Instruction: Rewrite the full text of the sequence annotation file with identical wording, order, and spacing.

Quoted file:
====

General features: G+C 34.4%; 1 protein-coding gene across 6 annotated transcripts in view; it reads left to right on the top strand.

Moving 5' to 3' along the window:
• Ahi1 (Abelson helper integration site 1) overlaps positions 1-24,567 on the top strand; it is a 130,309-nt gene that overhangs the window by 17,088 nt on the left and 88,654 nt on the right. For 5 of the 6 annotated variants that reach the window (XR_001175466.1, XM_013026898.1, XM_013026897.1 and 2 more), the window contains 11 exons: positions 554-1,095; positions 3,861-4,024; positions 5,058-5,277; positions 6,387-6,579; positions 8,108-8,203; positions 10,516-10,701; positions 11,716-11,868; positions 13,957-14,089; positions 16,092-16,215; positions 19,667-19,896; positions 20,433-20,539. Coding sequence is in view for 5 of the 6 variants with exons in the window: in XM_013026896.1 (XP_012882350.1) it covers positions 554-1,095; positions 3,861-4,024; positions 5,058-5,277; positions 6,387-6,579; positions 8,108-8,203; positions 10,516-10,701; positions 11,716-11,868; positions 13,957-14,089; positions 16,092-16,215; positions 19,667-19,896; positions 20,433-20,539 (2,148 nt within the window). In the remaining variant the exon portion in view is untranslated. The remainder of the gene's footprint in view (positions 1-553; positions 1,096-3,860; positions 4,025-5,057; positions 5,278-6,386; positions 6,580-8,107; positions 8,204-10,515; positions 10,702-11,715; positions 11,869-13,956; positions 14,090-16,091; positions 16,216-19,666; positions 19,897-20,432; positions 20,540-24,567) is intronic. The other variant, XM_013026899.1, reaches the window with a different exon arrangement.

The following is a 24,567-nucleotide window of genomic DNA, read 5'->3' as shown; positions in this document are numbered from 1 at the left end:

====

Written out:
General features: G+C 34.4%; 1 protein-coding gene across 6 annotated transcripts in view; it reads left to right on the top strand.

Moving 5' to 3' along the window:
• Ahi1 (Abelson helper integration site 1) overlaps positions 1-24,567 on the top strand; it is a 130,309-nt gene that overhangs the window by 17,088 nt on the left and 88,654 nt on the right. For 5 of the 6 annotated variants that reach the window (XR_001175466.1, XM_013026898.1, XM_013026897.1 and 2 more), the window contains 11 exons: positions 554-1,095; positions 3,861-4,024; positions 5,058-5,277; positions 6,387-6,579; positions 8,108-8,203; positions 10,516-10,701; positions 11,716-11,868; positions 13,957-14,089; positions 16,092-16,215; positions 19,667-19,896; positions 20,433-20,539. Coding sequence is in view for 5 of the 6 variants with exons in the window: in XM_013026896.1 (XP_012882350.1) it covers positions 554-1,095; positions 3,861-4,024; positions 5,058-5,277; positions 6,387-6,579; positions 8,108-8,203; positions 10,516-10,701; positions 11,716-11,868; positions 13,957-14,089; positions 16,092-16,215; positions 19,667-19,896; positions 20,433-20,539 (2,148 nt within the window). In the remaining variant the exon portion in view is untranslated. The remainder of the gene's footprint in view (positions 1-553; positions 1,096-3,860; positions 4,025-5,057; positions 5,278-6,386; positions 6,580-8,107; positions 8,204-10,515; positions 10,702-11,715; positions 11,869-13,956; positions 14,090-16,091; positions 16,216-19,666; positions 19,897-20,432; positions 20,540-24,567) is intronic. The other variant, XM_013026899.1, reaches the window with a different exon arrangement.

The following is a 24,567-nucleotide window of genomic DNA, read 5'->3' as shown; positions in this document are numbered from 1 at the left end: